For the first aim, the investigators will use a customized genotyping technology that will allow them to expand their genetic screening studies from seven common mutations causing three disorders, to more than 380 mutations causing at least 10 disorders.
The genome-wide association studies, scanning more than 1 million SNPs across the entire human genome, will be performed on DNA samples from individuals with severe statin myopathy. The results will be compared with those of age- and gender-matched individuals who have no muscle side effects from statin therapy.
"Identifying underlying hereditary risk factors will lead to cost-effective screening of individuals who take statins, reduced illness and deaths caused by taking statins, and lower health-care costs," said Vladutiu.
Project collaborators include investigators at Johns Hopkins University School of Medicine in Baltimore; McMaster University Health Sciences Center in Ontario, Canada; Cedars-Sinai Medical Center in Los Angeles; the Medical College of Wisconsin in Milwaukee; Henry Ford Hospital in Detroit; Scripps Mercy Hospital in La Jolla, and William Beaumont Hospital in Ann Arbor.
Isackson is working with a novel gene he has named narexin for its similarities to two molecules known as notch and agrin. "Both of these molecules play critical roles in skeletal muscle formation, maintenance of integrity and regenerative potential," he said.
"The predicted functions and specific expression of the narexin gene in the spinal cord suggests it will have novel diagnostic and therapeutic applications to neuromuscular disease and skeletal muscle degeneration during aging."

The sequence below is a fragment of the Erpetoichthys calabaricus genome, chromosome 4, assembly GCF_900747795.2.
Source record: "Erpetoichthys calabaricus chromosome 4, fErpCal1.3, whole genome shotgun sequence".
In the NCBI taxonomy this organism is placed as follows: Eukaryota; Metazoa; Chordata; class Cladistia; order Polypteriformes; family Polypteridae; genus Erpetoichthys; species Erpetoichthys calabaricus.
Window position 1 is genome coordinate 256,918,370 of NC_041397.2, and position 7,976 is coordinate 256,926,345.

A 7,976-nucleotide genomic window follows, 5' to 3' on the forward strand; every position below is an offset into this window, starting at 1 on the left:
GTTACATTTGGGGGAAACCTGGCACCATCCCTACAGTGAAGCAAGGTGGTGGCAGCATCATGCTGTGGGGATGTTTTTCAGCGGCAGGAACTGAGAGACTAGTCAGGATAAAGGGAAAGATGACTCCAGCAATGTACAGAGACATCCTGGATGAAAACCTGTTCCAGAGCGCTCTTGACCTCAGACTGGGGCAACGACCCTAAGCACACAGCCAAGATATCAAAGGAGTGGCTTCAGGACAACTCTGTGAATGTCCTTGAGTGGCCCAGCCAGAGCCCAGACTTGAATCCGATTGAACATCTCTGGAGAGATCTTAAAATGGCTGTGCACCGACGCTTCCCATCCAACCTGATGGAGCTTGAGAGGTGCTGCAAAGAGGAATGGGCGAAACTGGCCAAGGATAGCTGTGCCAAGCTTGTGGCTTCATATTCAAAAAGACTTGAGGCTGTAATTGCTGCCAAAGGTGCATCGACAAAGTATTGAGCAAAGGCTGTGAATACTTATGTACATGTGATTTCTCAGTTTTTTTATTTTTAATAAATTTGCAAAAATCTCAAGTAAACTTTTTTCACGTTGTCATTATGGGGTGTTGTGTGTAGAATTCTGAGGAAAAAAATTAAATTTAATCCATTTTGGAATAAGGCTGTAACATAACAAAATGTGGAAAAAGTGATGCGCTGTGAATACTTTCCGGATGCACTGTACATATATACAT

The STTR grant requires partnering between an academic research laboratory and a small business with common interests - in this case JK Autoimmunity, Inc., in Oklahoma City. Kenneth Kaufman, Ph.D., who heads the firm, is principal investigator. Vladutiu applied for the grant and serves as the local principal investigator.
"The goal of this project is to develop comprehensive genetic-based testing for metabolic muscle diseases triggered by environmental exposures that are increasingly prevalent in the U.S. and Canada," said Vladutiu.
"We have identified at least seven high-risk groups that will benefit from genetic risk assessment," she said. "The proposed technology also will be very useful for the diagnosis of muscle disease in individuals referred to our clinical laboratory."
The Robert Guthrie Biochemical Genetics Laboratory, which Vladutiu directs, receives more than 700 muscle biopsies annually from across the United States and Canada for diagnostic studies. The laboratory, located in the Buffalo General Hospital, performs more than 5,000 biochemical and molecular tests per year on various blood and tissue specimens to diagnose inborn errors of metabolism.
The University at Buffalo is a premier research-intensive public university, a flagship institution in the State University of New York system that is its largest and most comprehensive campus. UB's more than 28,000 students pursue their academic interests through more than 300 undergraduate, graduate and professional degree programs. Founded in 1846, the University at Buffalo is a member of the Association of American Universities.